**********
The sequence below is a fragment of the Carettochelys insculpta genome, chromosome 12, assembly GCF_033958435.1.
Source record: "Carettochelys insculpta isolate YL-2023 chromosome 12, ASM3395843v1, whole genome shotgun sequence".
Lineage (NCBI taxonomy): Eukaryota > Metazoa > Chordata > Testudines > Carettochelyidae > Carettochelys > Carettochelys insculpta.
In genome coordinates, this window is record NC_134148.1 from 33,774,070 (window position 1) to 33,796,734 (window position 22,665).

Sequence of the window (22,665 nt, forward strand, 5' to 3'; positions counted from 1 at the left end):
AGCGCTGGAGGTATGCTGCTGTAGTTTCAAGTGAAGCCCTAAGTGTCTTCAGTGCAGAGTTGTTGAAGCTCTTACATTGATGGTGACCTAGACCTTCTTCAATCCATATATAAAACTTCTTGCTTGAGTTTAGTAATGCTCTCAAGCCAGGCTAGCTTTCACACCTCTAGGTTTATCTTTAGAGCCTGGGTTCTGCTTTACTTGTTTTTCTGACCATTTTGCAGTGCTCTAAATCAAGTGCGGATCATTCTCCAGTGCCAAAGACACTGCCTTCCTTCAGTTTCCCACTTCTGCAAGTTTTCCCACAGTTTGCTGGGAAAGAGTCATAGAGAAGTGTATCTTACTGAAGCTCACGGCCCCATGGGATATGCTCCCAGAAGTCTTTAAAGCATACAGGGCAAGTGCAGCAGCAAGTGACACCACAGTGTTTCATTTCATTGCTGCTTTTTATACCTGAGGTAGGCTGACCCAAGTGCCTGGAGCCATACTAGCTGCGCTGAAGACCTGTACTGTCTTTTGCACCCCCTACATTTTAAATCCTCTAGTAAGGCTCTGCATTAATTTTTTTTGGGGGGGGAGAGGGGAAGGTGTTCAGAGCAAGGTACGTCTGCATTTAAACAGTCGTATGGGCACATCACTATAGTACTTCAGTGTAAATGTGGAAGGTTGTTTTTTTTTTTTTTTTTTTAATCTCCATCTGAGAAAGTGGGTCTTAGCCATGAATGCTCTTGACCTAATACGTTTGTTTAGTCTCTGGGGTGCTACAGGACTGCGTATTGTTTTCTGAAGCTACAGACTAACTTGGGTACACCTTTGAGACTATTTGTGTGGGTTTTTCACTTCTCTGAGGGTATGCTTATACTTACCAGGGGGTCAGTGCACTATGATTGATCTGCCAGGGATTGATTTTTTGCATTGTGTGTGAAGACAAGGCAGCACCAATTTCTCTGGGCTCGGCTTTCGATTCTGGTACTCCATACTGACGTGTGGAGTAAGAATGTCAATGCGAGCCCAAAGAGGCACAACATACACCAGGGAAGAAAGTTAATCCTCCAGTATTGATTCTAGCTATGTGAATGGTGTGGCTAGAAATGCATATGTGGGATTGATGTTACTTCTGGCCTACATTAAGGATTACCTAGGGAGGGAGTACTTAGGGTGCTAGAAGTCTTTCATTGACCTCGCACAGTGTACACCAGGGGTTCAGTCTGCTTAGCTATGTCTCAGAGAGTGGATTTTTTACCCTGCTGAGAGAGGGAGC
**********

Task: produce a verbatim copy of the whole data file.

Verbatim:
The sequence below is a fragment of the Carettochelys insculpta genome, chromosome 12, assembly GCF_033958435.1.
Source record: "Carettochelys insculpta isolate YL-2023 chromosome 12, ASM3395843v1, whole genome shotgun sequence".
Lineage (NCBI taxonomy): Eukaryota > Metazoa > Chordata > Testudines > Carettochelyidae > Carettochelys > Carettochelys insculpta.
In genome coordinates, this window is record NC_134148.1 from 33,774,070 (window position 1) to 33,796,734 (window position 22,665).

Sequence of the window (22,665 nt, forward strand, 5' to 3'; positions counted from 1 at the left end):
AGCGCTGGAGGTATGCTGCTGTAGTTTCAAGTGAAGCCCTAAGTGTCTTCAGTGCAGAGTTGTTGAAGCTCTTACATTGATGGTGACCTAGACCTTCTTCAATCCATATATAAAACTTCTTGCTTGAGTTTAGTAATGCTCTCAAGCCAGGCTAGCTTTCACACCTCTAGGTTTATCTTTAGAGCCTGGGTTCTGCTTTACTTGTTTTTCTGACCATTTTGCAGTGCTCTAAATCAAGTGCGGATCATTCTCCAGTGCCAAAGACACTGCCTTCCTTCAGTTTCCCACTTCTGCAAGTTTTCCCACAGTTTGCTGGGAAAGAGTCATAGAGAAGTGTATCTTACTGAAGCTCACGGCCCCATGGGATATGCTCCCAGAAGTCTTTAAAGCATACAGGGCAAGTGCAGCAGCAAGTGACACCACAGTGTTTCATTTCATTGCTGCTTTTTATACCTGAGGTAGGCTGACCCAAGTGCCTGGAGCCATACTAGCTGCGCTGAAGACCTGTACTGTCTTTTGCACCCCCTACATTTTAAATCCTCTAGTAAGGCTCTGCATTAATTTTTTTTGGGGGGGGAGAGGGGAAGGTGTTCAGAGCAAGGTACGTCTGCATTTAAACAGTCGTATGGGCACATCACTATAGTACTTCAGTGTAAATGTGGAAGGTTGTTTTTTTTTTTTTTTTTTTAATCTCCATCTGAGAAAGTGGGTCTTAGCCATGAATGCTCTTGACCTAATACGTTTGTTTAGTCTCTGGGGTGCTACAGGACTGCGTATTGTTTTCTGAAGCTACAGACTAACTTGGGTACACCTTTGAGACTATTTGTGTGGGTTTTTCACTTCTCTGAGGGTATGCTTATACTTACCAGGGGGTCAGTGCACTATGATTGATCTGCCAGGGATTGATTTTTTGCATTGTGTGTGAAGACAAGGCAGCACCAATTTCTCTGGGCTCGGCTTTCGATTCTGGTACTCCATACTGACGTGTGGAGTAAGAATGTCAATGCGAGCCCAAAGAGGCACAACATACACCAGGGAAGAAAGTTAATCCTCCAGTATTGATTCTAGCTATGTGAATGGTGTGGCTAGAAATGCATATGTGGGATTGATGTTACTTCTGGCCTACATTAAGGATTACCTAGGGAGGGAGTACTTAGGGTGCTAGAAGTCTTTCATTGACCTCGCACAGTGTACACCAGGGGTTCAGTCTGCTTAGCTATGTCTCAGAGAGTGGATTTTTTACCCTGCTGAGAGAGGGAGC